Professional hockey will be skating back into Indianapolis in less than two years if Indiana State Fairgrounds officials get their wish.
A local contingent traveled to the ECHL all-star game early this year to begin a dialogue with league officials and check out their operations and quality of play.
State Fairgrounds officials are trying to lure a team here when the revamped Pepsi Coliseum opens in 2014. Sources familiar with the discussion said a potential local ownership group has been identified, though State Fairgrounds and ECHL officials declined to divulge who is involved.
“We just can’t comment right now. It would be premature,” said Joe Babik, ECHL director of communications. “The renovated coliseum would be an attractive venue [for an ECHL team], and we like the market and what they’re doing there.”
Any potential local ownership group does not include Paul Skjodt, who operates the Indiana Ice, an amateur team composed of young NHL hopefuls.
“Paul wants no part of this,” said Ice Vice President Jason Burkman. “Paul loves the development aspect, so he wants to keep operating the team as it is.”
Ice officials fear a minor-league professional team could draw fans from the amateur team’s games.
The ECHL, formerly known as the East Coast Hockey League, bills itself as the premier Class AA hockey league. The 23-team league is one of two—along with the higher-level American Hockey League—affiliated with the National Hockey League. Twenty-five of the 30 NHL teams have ECHL affiliations. ECHL officials indicated an Indianapolis team would likely have an NHL affiliate, but it’s not clear which major-league team that would be.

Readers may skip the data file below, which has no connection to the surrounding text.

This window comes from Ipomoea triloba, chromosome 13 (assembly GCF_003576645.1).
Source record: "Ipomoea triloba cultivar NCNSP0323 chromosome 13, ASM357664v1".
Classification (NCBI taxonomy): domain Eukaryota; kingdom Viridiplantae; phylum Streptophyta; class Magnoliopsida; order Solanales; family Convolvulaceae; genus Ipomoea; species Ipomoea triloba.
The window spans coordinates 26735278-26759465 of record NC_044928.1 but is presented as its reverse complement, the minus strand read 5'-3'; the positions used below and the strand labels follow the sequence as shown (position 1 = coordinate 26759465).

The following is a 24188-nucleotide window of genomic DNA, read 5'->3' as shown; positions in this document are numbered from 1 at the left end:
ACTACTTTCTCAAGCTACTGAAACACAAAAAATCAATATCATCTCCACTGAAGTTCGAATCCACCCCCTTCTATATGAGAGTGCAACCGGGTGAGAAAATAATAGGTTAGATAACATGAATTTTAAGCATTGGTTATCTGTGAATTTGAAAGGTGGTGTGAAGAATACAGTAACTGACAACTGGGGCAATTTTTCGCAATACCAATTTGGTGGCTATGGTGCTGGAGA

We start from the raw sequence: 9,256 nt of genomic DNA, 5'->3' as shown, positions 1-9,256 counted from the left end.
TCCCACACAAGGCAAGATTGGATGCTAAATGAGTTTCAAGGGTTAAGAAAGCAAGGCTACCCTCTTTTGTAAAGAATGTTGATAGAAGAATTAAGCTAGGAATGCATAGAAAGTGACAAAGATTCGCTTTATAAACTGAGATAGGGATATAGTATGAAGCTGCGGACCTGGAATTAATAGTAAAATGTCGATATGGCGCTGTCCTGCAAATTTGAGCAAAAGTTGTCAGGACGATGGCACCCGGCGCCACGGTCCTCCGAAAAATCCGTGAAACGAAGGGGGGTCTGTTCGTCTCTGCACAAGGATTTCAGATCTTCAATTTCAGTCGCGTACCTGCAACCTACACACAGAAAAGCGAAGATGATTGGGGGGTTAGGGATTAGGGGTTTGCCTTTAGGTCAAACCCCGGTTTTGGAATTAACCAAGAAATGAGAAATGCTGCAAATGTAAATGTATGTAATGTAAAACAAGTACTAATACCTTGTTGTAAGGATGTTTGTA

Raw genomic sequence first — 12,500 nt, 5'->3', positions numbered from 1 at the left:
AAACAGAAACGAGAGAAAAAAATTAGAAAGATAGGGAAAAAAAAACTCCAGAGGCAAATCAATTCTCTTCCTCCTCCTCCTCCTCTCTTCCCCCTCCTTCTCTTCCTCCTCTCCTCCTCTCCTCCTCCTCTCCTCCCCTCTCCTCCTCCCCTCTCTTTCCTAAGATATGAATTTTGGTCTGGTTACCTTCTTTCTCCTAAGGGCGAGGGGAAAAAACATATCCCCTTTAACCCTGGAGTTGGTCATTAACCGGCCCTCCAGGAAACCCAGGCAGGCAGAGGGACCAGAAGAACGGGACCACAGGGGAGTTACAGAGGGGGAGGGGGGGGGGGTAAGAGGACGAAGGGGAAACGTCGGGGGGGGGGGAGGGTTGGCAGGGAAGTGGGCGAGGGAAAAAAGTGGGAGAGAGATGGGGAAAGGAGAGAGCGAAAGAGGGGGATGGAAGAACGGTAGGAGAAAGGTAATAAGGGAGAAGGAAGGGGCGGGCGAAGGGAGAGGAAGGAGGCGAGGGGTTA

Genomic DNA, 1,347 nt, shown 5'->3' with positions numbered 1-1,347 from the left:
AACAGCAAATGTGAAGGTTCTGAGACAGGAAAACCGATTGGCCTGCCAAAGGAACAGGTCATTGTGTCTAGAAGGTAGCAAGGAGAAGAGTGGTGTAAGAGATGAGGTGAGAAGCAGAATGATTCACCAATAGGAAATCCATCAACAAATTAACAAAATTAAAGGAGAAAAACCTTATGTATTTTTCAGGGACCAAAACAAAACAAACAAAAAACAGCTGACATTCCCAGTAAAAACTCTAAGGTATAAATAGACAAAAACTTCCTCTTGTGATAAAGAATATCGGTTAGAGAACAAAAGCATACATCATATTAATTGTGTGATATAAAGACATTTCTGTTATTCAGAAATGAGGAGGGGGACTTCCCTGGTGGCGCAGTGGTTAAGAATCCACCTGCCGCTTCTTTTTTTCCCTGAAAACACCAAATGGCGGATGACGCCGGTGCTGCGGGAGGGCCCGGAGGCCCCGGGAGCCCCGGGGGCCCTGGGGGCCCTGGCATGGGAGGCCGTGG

“With [ECHL] teams in Evansville and Fort Wayne, a team in Indianapolis could have some good rivalries,” Babik said. “It could be a good fit.”
The fit is so good apparently that unidentified league sources recently told the Peoria (Illinois) Journal Star that an Indianapolis franchise was set to slide into the ECHL in time for the 2014-2015 season.
Finding an owner with the passion for hockey and deep enough pockets is likely to be the biggest challenge.
In pre-recession 2007, the ECHL was charging a $1.5 million expansion franchise fee. Though league officials declined to say what the fee is now, they said it has come down. ECHL Commissioner Brian McKenna said he prefers new ownership groups put their money into their franchise and local arena operations.
The annual budget for an ECHL team is $2 million to $4 million, sports business experts said.
Mark Rosentraub, a former IUPUI dean and sports business author, thinks a minor-league hockey team in Indianapolis would be a viable operation. But he questions the wisdom of putting the team in the 74-year-old Pepsi Coliseum, about four miles north of downtown.
“It goes against the blueprint of what made downtown Indianapolis great,” Rosentraub said. “Now you’re starting to pull events out of the city center and that’s going to cause problems for the Pacers, Bankers Life Fieldhouse and in the end, the city, which owns the Fieldhouse.”